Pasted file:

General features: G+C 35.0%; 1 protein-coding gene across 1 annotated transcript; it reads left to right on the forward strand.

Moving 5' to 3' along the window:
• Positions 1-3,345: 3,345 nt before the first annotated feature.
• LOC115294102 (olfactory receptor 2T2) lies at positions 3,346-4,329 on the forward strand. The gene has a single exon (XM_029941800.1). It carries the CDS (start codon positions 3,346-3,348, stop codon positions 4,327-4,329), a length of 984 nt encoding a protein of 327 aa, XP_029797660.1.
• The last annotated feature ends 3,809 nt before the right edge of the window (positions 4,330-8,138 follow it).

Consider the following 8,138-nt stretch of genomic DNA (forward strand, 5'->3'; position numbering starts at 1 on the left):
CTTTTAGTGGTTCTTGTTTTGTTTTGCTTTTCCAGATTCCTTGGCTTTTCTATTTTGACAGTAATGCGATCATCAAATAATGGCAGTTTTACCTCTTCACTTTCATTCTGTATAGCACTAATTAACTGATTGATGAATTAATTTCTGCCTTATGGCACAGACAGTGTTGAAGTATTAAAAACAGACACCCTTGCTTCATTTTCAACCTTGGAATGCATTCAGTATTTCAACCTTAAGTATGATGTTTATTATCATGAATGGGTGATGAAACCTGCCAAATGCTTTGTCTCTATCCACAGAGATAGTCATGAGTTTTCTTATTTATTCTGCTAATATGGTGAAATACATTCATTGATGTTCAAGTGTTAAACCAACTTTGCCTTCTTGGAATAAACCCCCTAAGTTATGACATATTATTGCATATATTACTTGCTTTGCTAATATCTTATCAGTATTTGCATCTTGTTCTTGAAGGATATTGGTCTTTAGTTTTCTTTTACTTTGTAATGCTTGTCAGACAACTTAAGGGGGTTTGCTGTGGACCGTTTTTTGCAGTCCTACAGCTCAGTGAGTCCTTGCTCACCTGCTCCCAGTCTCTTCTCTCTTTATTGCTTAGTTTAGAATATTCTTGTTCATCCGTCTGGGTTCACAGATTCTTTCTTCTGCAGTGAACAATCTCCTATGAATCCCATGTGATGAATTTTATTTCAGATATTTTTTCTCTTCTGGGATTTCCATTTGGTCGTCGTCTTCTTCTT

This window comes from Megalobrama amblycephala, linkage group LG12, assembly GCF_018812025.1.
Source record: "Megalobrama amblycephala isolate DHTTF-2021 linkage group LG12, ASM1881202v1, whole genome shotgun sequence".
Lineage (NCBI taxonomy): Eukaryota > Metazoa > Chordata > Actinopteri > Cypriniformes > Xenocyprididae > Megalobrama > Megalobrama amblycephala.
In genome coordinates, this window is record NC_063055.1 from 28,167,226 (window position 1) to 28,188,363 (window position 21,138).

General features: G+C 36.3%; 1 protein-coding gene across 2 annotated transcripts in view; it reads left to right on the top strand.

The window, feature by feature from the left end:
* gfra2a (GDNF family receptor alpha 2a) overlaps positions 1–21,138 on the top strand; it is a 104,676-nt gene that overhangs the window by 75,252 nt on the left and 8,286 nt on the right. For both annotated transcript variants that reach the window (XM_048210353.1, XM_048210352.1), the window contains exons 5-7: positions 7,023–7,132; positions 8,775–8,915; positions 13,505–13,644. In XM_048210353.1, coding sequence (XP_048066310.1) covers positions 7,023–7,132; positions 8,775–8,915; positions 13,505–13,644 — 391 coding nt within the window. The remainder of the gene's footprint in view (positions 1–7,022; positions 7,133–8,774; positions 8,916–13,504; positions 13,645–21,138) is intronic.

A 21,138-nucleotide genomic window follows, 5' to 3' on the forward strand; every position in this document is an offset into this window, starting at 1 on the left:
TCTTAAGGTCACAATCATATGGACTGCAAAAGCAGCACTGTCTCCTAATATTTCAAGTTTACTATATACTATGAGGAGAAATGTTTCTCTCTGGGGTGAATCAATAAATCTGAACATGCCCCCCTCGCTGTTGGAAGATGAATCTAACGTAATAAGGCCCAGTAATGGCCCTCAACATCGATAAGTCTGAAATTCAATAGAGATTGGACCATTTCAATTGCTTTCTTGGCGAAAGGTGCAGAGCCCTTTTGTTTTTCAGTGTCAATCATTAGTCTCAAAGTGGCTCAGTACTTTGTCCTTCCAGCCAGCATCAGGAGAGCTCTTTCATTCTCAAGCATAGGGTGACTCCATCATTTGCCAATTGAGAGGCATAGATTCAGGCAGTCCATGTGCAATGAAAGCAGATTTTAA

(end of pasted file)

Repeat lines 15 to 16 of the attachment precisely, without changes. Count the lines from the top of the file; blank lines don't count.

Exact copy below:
A 21,138-nucleotide genomic window follows, 5' to 3' on the forward strand; every position in this document is an offset into this window, starting at 1 on the left:
TCTTAAGGTCACAATCATATGGACTGCAAAAGCAGCACTGTCTCCTAATATTTCAAGTTTACTATATACTATGAGGAGAAATGTTTCTCTCTGGGGTGAATCAATAAATCTGAACATGCCCCCCTCGCTGTTGGAAGATGAATCTAACGTAATAAGGCCCAGTAATGGCCCTCAACATCGATAAGTCTGAAATTCAATAGAGATTGGACCATTTCAATTGCTTTCTTGGCGAAAGGTGCAGAGCCCTTTTGTTTTTCAGTGTCAATCATTAGTCTCAAAGTGGCTCAGTACTTTGTCCTTCCAGCCAGCATCAGGAGAGCTCTTTCATTCTCAAGCATAGGGTGACTCCATCATTTGCCAATTGAGAGGCATAGATTCAGGCAGTCCATGTGCAATGAAAGCAGATTTTAA